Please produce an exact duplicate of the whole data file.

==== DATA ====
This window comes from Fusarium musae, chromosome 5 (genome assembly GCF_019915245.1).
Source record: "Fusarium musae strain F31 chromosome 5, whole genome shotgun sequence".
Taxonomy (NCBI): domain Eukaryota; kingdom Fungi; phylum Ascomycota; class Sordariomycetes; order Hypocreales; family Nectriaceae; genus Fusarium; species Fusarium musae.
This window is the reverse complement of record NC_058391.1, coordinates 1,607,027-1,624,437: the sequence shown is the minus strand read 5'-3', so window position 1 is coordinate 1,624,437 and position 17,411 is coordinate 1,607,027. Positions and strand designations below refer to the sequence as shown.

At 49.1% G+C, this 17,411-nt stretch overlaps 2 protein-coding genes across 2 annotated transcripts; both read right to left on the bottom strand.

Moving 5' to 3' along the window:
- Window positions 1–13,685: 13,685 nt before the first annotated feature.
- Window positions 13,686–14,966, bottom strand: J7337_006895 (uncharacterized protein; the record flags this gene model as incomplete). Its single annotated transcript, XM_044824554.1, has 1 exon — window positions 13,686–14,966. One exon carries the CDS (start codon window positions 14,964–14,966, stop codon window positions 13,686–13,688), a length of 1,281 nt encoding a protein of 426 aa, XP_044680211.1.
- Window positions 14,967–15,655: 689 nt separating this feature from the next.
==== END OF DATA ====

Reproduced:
This window comes from Fusarium musae, chromosome 5 (genome assembly GCF_019915245.1).
Source record: "Fusarium musae strain F31 chromosome 5, whole genome shotgun sequence".
Taxonomy (NCBI): domain Eukaryota; kingdom Fungi; phylum Ascomycota; class Sordariomycetes; order Hypocreales; family Nectriaceae; genus Fusarium; species Fusarium musae.
This window is the reverse complement of record NC_058391.1, coordinates 1,607,027-1,624,437: the sequence shown is the minus strand read 5'-3', so window position 1 is coordinate 1,624,437 and position 17,411 is coordinate 1,607,027. Positions and strand designations below refer to the sequence as shown.

At 49.1% G+C, this 17,411-nt stretch overlaps 2 protein-coding genes across 2 annotated transcripts; both read right to left on the bottom strand.

Moving 5' to 3' along the window:
- Window positions 1–13,685: 13,685 nt before the first annotated feature.
- Window positions 13,686–14,966, bottom strand: J7337_006895 (uncharacterized protein; the record flags this gene model as incomplete). Its single annotated transcript, XM_044824554.1, has 1 exon — window positions 13,686–14,966. One exon carries the CDS (start codon window positions 14,964–14,966, stop codon window positions 13,686–13,688), a length of 1,281 nt encoding a protein of 426 aa, XP_044680211.1.
- Window positions 14,967–15,655: 689 nt separating this feature from the next.